On Saturday, I attended a workshop on HIV/AIDS in communities of color presented by folks from the Pittsburgh AIDS Task Force (PATF). The session was part of a day long event, the 17th Annual Summit Against Racism, and was a tremendously powerful and useful presentation. More than half of the audience in this workshop were young men of color, many of whom may be at risk for HIV. I’m hoping to get the slide show from PATF to post here on my blog as it was full of great information, but today, I want to write about one aspect of the battle against HIV– the importance of regular and consistent testing. This apples not only to persons of color but to everyone who could be at risk for HIV.

How often should you be tested?

I posed this question and received an excellent answer which I’ll share below, but as I worked on this blog post I also did some searching for an answer to this question. After so many years of the epidemic of AIDS and millions spent on research, one would think that even though a vaccine is difficult to create, basic epidemiology this would make this an easy question to answer. But surprisingly, answers aren’t so straight forward. Consider this info from aids.gov: (formatting is mine)

How often should you take an HIV test? That depends!

The CDC recommends that opt-out HIV screening be a part of routine clinical care for all patients aged 13-64. In other words, you should have an HIV test during a medical check-up—just like you have a blood test or a urine test to be sure you are healthy.

In spite of that recommendation, however, most people are tested on the basis of their risk factors for getting HIV. You should get tested for HIV every at least every year if you:

  • Share needles/syringes or other equipment (“works”) for injecting drugs
  • Have a history of sexually transmitted diseases (STDs)
  • Have had unprotected sex (vaginal, anal, or oral) with multiple or anonymous partners. Or if you have had had unprotected sex with a partner who did not know their own HIV status.

Some healthcare providers may recommend testing every 3-6 months if you have certain risk factors, including injection drug use and/or unprotected sex with others who engage in high-risk behaviors.

So what did that just say:

The CDC thinks everyone between 13 and 64 should bone tested on a regular basis, but doesn’t specify how often. Though the implication is for a yearly test. This is for everyone.

But then says only some people need be tested every year based on three factors. And then, it says some providers (AKA doctors?) recommend testing every 3-6 months for the very same set of factors.

So, what is it: once a year or every 3-6 months? We don’t know from this site, ad this is the foundational site for basic HIV information! I’m going to bet that many people read this type of confusing information and are left still unsure so they just give up and don’t get tested.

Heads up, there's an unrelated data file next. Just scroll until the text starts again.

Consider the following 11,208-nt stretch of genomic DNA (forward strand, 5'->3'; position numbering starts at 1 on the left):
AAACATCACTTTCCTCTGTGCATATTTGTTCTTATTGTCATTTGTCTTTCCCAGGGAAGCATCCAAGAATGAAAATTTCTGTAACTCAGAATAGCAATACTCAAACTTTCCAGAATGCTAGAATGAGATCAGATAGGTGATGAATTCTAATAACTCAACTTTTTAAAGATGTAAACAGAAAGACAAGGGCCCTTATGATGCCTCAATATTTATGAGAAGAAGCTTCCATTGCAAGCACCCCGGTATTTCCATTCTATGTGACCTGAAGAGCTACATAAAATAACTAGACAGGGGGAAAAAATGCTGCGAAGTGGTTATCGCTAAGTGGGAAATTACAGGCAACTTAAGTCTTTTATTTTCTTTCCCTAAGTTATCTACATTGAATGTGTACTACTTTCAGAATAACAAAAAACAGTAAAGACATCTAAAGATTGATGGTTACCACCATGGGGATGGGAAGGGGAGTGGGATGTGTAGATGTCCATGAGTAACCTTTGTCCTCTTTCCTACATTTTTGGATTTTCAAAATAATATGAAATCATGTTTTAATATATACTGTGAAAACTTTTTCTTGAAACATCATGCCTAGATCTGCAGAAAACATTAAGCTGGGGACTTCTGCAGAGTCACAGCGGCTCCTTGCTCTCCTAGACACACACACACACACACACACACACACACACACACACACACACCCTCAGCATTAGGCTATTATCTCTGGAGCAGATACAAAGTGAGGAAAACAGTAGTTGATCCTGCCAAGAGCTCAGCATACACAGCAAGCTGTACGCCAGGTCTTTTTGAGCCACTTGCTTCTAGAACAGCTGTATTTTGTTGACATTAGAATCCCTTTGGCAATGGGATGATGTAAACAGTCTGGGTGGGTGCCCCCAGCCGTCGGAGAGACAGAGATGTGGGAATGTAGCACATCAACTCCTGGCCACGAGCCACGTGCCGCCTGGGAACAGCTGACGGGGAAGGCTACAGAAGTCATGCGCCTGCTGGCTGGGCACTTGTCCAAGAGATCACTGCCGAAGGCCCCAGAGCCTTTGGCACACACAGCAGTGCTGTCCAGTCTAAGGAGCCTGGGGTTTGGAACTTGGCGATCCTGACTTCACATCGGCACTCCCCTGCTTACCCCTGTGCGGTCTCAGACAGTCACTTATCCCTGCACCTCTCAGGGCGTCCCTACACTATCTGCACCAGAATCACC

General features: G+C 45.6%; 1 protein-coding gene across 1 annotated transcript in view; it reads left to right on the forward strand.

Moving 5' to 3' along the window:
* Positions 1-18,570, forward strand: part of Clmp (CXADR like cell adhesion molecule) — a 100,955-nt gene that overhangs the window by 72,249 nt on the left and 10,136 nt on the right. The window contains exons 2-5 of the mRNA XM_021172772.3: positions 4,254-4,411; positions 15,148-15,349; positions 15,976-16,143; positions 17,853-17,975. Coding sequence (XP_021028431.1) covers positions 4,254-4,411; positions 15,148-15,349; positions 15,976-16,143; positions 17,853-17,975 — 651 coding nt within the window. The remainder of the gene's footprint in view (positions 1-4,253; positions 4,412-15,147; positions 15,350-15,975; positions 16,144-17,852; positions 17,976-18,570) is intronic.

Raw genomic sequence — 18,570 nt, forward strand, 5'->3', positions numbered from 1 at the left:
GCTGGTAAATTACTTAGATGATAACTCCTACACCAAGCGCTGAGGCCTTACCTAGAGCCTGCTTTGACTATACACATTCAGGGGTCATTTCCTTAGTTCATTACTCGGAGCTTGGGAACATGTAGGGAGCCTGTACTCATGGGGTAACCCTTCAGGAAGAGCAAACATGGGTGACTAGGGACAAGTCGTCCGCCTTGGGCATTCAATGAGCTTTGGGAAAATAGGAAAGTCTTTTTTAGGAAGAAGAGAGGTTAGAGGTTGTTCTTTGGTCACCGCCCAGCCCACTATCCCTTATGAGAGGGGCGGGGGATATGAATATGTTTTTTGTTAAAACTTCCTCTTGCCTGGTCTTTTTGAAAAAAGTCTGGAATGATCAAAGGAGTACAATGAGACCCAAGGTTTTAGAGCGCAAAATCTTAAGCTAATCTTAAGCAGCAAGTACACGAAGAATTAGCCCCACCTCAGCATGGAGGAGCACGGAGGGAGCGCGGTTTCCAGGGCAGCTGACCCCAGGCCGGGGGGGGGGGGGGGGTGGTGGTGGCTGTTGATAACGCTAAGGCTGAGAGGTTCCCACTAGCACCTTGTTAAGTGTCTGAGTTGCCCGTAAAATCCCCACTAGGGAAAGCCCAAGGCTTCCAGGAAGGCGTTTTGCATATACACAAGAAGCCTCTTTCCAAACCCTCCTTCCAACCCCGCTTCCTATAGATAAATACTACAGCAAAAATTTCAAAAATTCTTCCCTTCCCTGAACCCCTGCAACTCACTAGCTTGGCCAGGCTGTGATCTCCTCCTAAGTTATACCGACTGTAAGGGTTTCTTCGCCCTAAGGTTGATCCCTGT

I  say this is utter crap. If the CDC spearheaded an effort to get everyone tested in an opt-out fashion as a part of a yearly health care check up, The number of people who are unaware of their status would be cut significantly, and much of the stigma that surrounds testing would be diminished.

Why be tested every 3 months

Here is what I learned at the session, and this would apply to anyone who is a male who has any sex with other men, anyone who has sex with multiple partners, or anyone who has shared needles in IV drug use. Because of the amount of time that HIV can enter your system before a positive result may appear, is between 30 and 90 days. Here is what the San Francisco AIDs Foundation says:

A test taken at least 12 weeks (3 months) after exposure to the virus provides highly accurate results. In rare cases, a person could take up to six months to test positive using standard tests, and that is almost always a person with a severely compromised immune system due to another disease, such as leukemia.

So if you are tested every three months, you are most likely to never have a test that fails to shows an infection, and allow you to get on treatment as quickly as possible allowing you to as quickly as possible affect your viral load. The quicker and more completely you keep your viral load under control, the less likely that you will ever have AIDS.

It may be less than 30% of gay men who are tested within a year, and most are not tested because they aren’t concerned about becoming infected, although this is clearly irrational given the number of men who are already infected. In other words, guys convince themselves that they don’t need to be worried, and I’d bet a large part of that is because it takes a big toll on a person to worry all of the time. With so little clear guidance about when to be tested and what treatment opportunities exist for those who have become positive, it is just easier to pretend you don’t need to be concerned.


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